Ilocos Sur gubernatorial bet files case vs Singsons for alleged vote-buying




02:56 PM May 6th, 2013

By: Matikas Santos, May 6th, 2013 02:56 PM

Tagudin, Ilocos Sur gubernatorial candidate Roque Versoza files a disqualification case against his rival Ryan Luis Singson before the Comelec on Monday for alleged vote buying.

MANILA, Philippines – A candidate for governor in Ilocos Sur province filed a disqualification case against his rival Ryan Singson and other local officials Monday for alleged vote buying during a fiesta event.

Tagudin, Ilocos Sur municipal mayor Roque Versoza Jr filed his complaint before the Commission on Elections (Comelec) against incumbent congressman Ryan Luis Singson, congressional candidate Ronald Singson, and incumbent vice governor Deogracias Victor Savellano, among others.

Versoza accused them of giving at least P20,000 during the fiesta event which he said made it “more like a partisan political activity.”

“Ronald Singson … gave P10,000, congressman Ryan Luis Singson … and vice governor Savellano … each gave P5,000.” Versoza said in their statement released during the filing of the complaint.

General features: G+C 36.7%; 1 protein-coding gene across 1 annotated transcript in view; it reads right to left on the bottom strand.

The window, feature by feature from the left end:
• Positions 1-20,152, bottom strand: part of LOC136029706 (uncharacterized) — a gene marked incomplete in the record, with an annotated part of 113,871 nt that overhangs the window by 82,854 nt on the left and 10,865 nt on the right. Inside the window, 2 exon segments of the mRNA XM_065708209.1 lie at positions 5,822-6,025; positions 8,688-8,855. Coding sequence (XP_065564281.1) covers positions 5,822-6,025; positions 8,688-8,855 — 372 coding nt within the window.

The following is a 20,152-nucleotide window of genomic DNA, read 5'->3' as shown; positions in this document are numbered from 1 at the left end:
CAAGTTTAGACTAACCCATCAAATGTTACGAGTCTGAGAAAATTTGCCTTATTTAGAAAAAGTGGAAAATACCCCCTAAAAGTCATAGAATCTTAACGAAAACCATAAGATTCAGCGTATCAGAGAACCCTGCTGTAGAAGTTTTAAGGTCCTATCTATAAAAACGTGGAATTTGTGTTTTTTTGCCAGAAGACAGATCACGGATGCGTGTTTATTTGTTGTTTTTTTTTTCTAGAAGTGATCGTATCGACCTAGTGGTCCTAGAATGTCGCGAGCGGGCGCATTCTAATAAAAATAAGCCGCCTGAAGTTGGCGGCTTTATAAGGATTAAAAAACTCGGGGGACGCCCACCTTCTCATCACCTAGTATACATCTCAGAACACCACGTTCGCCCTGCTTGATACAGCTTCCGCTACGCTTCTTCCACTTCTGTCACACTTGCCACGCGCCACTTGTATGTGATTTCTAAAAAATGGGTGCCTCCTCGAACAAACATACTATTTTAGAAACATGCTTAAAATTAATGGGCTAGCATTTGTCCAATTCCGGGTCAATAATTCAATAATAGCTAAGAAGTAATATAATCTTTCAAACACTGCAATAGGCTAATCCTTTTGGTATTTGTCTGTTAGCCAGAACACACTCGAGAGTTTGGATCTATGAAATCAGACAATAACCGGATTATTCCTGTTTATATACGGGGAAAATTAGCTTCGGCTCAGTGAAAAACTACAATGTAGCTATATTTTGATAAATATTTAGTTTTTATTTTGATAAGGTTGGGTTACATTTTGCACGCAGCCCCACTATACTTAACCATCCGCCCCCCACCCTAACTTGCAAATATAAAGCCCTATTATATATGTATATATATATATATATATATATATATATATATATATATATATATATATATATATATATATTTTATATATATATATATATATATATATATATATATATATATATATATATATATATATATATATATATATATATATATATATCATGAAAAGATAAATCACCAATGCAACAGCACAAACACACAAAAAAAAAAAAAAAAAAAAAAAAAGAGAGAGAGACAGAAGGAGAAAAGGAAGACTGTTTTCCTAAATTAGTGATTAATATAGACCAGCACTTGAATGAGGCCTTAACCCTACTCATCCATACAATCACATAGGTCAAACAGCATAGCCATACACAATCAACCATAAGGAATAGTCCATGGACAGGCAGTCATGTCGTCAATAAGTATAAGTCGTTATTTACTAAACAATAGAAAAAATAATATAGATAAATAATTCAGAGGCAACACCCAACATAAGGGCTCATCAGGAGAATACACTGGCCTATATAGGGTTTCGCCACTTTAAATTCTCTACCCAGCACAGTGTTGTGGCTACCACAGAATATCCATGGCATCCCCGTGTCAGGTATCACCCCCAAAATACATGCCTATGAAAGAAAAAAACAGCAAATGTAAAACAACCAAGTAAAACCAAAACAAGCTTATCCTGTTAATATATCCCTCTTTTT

“Sto. Domingo, Ilocos Sur local officials headed by incumbent mayor and re-electionist Lito Tadena gave consolation prizes. Each of them were allotted time to say a message to the audience making the fiesta event more like a partisan political activity,” he said.

The prizes were raffled off during the event which was the grand finals of a talent search contest held last April 22, 2013 in Barangay (village) Nalasin.

“Their monetary contributions had the end goal of influencing the results of the elections and taking advantage over the electorate during the event,” Versoza said.

He also gave to the Comelec a video recording during the said event.

Along with Versoza is the mayoral candidate of Sta. Maria municipality, Kristine Gapusan, who also filed a complaint against incumbent mayor Edgar Florendo also for alleged vote buying.

Gapusan claimed that Florendo was giving P1,000 per voter inside their own headquarters.

“They called voters to their headquarters and then they hold a short event and give their political speeches. Then they have three separate rooms where 20 to 30 voters are given money by Florendo,” Gapusan said.

“We managed to take a video using a hidden camera,” she said.

She said the last time she knew it happened was on March 22. She also said they have changed their system and were now going from house to house to give the money to those who have not yet received any.

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